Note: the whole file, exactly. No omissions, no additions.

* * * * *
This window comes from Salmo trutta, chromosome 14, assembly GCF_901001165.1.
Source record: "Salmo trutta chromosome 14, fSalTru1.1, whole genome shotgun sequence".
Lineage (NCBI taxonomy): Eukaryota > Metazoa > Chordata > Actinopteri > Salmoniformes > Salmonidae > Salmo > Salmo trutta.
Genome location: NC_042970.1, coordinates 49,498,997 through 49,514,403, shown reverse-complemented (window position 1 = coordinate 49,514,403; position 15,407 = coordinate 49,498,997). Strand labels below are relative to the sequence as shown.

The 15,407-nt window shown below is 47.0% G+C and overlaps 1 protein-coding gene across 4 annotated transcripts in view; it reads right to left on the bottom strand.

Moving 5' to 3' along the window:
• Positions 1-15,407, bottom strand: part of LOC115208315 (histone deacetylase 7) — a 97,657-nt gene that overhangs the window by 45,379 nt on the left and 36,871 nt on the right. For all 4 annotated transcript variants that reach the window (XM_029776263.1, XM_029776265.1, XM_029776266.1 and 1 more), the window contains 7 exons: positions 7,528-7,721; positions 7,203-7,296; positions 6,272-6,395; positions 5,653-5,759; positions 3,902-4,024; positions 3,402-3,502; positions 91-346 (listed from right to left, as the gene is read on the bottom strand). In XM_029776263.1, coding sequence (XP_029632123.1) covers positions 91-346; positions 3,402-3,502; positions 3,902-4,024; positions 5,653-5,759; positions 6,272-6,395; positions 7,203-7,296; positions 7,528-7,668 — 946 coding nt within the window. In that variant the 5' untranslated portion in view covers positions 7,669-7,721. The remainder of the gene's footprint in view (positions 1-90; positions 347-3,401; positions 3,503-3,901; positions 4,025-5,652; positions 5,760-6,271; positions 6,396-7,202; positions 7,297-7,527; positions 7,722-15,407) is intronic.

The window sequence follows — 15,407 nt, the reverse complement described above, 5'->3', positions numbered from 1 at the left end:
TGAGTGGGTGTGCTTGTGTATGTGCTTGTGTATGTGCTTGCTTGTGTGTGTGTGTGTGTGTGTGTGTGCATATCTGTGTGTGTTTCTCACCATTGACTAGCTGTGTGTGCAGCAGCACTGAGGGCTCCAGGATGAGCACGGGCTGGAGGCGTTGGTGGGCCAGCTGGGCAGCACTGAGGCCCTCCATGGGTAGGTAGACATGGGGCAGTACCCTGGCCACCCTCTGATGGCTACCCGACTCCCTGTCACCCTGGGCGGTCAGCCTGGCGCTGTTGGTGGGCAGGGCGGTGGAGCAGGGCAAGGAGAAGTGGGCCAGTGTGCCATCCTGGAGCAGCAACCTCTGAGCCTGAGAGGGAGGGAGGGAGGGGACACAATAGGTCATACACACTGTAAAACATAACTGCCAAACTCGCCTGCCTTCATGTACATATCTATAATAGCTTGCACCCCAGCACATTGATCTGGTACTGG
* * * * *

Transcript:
This window comes from Salmo trutta, chromosome 14, assembly GCF_901001165.1.
Source record: "Salmo trutta chromosome 14, fSalTru1.1, whole genome shotgun sequence".
Lineage (NCBI taxonomy): Eukaryota > Metazoa > Chordata > Actinopteri > Salmoniformes > Salmonidae > Salmo > Salmo trutta.
Genome location: NC_042970.1, coordinates 49,498,997 through 49,514,403, shown reverse-complemented (window position 1 = coordinate 49,514,403; position 15,407 = coordinate 49,498,997). Strand labels below are relative to the sequence as shown.

The 15,407-nt window shown below is 47.0% G+C and overlaps 1 protein-coding gene across 4 annotated transcripts in view; it reads right to left on the bottom strand.

Moving 5' to 3' along the window:
• Positions 1-15,407, bottom strand: part of LOC115208315 (histone deacetylase 7) — a 97,657-nt gene that overhangs the window by 45,379 nt on the left and 36,871 nt on the right. For all 4 annotated transcript variants that reach the window (XM_029776263.1, XM_029776265.1, XM_029776266.1 and 1 more), the window contains 7 exons: positions 7,528-7,721; positions 7,203-7,296; positions 6,272-6,395; positions 5,653-5,759; positions 3,902-4,024; positions 3,402-3,502; positions 91-346 (listed from right to left, as the gene is read on the bottom strand). In XM_029776263.1, coding sequence (XP_029632123.1) covers positions 91-346; positions 3,402-3,502; positions 3,902-4,024; positions 5,653-5,759; positions 6,272-6,395; positions 7,203-7,296; positions 7,528-7,668 — 946 coding nt within the window. In that variant the 5' untranslated portion in view covers positions 7,669-7,721. The remainder of the gene's footprint in view (positions 1-90; positions 347-3,401; positions 3,503-3,901; positions 4,025-5,652; positions 5,760-6,271; positions 6,396-7,202; positions 7,297-7,527; positions 7,722-15,407) is intronic.

The window sequence follows — 15,407 nt, the reverse complement described above, 5'->3', positions numbered from 1 at the left end:
TGAGTGGGTGTGCTTGTGTATGTGCTTGTGTATGTGCTTGCTTGTGTGTGTGTGTGTGTGTGTGTGTGCATATCTGTGTGTGTTTCTCACCATTGACTAGCTGTGTGTGCAGCAGCACTGAGGGCTCCAGGATGAGCACGGGCTGGAGGCGTTGGTGGGCCAGCTGGGCAGCACTGAGGCCCTCCATGGGTAGGTAGACATGGGGCAGTACCCTGGCCACCCTCTGATGGCTACCCGACTCCCTGTCACCCTGGGCGGTCAGCCTGGCGCTGTTGGTGGGCAGGGCGGTGGAGCAGGGCAAGGAGAAGTGGGCCAGTGTGCCATCCTGGAGCAGCAACCTCTGAGCCTGAGAGGGAGGGAGGGAGGGGACACAATAGGTCATACACACTGTAAAACATAACTGCCAAACTCGCCTGCCTTCATGTACATATCTATAATAGCTTGCACCCCAGCACATTGATCTGGTACTGG